On top of what’s mentioned above, Banana Mania introduces a host of new content, including Marathon modes for both Monkey Ball 1 and 2’s Challenge mode, letting you challenge every level from all four difficulty levels of each game in one go, along with a decent selection of special modes that change the core gameplay and level design of certain levels to create new challenges. Those high difficulty levels were bad enough, but now try them while grabbing every banana, or avoiding dark bananas. How about levels where the start and finish lines are reversed?
It’s here where the Deluxe edition levels are also found, with 46 additional levels crammed into another challenge mode, allowing you to experience even more incredible Super Monkey Ball. It would’ve been nice to see them better integrated into the game, but giving the Deluxe levels their own special mode is a nice way of acknowledging that game’s history. If you want a love letter to Super Monkey Ball, Banana Mania is it.
If Banana Mania was simply just a bundle of what’s already come before it, it’d still be a decent game, but it’s the additions that make it much more of an enticing purchase. Firstly, you can finally move the camera with the right stick, and while it’s slow to rotate, it almost eliminates the need for blind movements, which is just lovely. On top of that, those special modes give the game that extra bit of replayability once you’ve conquered the regular modes, but for new players, there’s some additional updates that should make the difficulty feel much more manageable.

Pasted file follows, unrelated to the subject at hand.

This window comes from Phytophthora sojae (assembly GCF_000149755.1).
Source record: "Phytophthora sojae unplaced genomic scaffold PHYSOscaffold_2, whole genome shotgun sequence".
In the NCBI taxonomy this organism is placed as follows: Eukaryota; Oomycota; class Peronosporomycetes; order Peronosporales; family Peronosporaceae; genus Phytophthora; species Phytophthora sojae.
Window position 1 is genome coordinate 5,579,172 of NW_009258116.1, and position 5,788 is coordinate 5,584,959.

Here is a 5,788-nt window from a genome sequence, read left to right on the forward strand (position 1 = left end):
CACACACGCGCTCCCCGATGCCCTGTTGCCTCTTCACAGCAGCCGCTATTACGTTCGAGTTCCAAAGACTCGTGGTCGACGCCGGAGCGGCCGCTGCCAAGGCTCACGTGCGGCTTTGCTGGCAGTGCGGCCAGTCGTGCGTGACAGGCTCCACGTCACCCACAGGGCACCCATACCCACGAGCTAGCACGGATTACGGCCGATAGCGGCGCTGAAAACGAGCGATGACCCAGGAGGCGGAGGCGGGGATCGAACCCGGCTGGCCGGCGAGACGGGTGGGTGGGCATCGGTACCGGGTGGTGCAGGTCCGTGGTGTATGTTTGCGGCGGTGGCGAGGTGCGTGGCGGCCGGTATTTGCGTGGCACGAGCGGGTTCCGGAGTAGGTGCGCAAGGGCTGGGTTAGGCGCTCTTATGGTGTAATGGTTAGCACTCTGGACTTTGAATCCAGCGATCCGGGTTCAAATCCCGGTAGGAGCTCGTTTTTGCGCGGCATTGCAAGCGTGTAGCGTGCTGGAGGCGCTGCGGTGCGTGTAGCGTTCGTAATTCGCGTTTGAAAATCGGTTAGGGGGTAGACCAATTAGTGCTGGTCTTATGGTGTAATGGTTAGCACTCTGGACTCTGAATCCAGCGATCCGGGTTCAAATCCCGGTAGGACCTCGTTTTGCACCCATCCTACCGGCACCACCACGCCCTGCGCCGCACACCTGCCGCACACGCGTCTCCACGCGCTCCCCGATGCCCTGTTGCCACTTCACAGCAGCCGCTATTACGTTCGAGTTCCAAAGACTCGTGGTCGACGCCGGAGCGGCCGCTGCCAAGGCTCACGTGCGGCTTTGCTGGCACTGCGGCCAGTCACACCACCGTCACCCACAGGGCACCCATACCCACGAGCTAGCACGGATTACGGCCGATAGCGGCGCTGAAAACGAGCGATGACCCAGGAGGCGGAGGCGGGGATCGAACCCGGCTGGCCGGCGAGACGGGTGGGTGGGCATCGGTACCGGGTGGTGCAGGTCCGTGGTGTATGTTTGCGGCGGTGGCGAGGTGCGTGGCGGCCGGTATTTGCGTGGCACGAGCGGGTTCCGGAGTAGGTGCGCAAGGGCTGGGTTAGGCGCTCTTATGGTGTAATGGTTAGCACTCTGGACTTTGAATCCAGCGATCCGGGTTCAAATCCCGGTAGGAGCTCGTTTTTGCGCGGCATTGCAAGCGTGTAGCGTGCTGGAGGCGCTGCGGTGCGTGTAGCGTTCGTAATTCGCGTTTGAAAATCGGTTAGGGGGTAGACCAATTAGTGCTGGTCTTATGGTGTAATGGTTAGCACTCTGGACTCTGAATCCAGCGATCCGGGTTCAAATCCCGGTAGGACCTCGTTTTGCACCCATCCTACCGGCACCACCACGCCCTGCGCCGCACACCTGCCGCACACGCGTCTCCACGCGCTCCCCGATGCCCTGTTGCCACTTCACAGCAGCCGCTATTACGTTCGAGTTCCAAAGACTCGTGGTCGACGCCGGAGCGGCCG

The helper function is a feature players can turn on whenever they like via the options or pause menu, which doubles the amount of time on the clock to allow players to explore the level at a more relaxed pace. It also adds a slow down time button, tied to the bumper, which is used to make small adjustments that you otherwise wouldn’t be able to. For levels that require balancing on small beams (which is a good portion of them, in fairness), the helper function is a fine addition.
The only real drawback to the helper function is that it both disables achievements and leaderboard scores, meaning if you want to maximise your bragging rights potential, you’ll have to finish the levels the way the developers originally intended. That said, there’s a practice mode for players to hone their skills on those already completed, so the helper function is a great way to finish levels so they’re available for practice, allowing you to get better on a more full run.
SEGA also removed lives and continues from Challenge mode too, so brute force is another option.
Perhaps the best addition though is the Points Shop and Missions. The Points Shop is a place to purchase new characters, modes and customisation options, with the player earning points for completing missions and levels. While it would be nice to have more cosmetics than what’s on offer to ensure there’s more reasons to earn points, the missions do a great job of incentivising experiencing as much of the game as possible. They even solve an issue that some of the Story Mode levels have.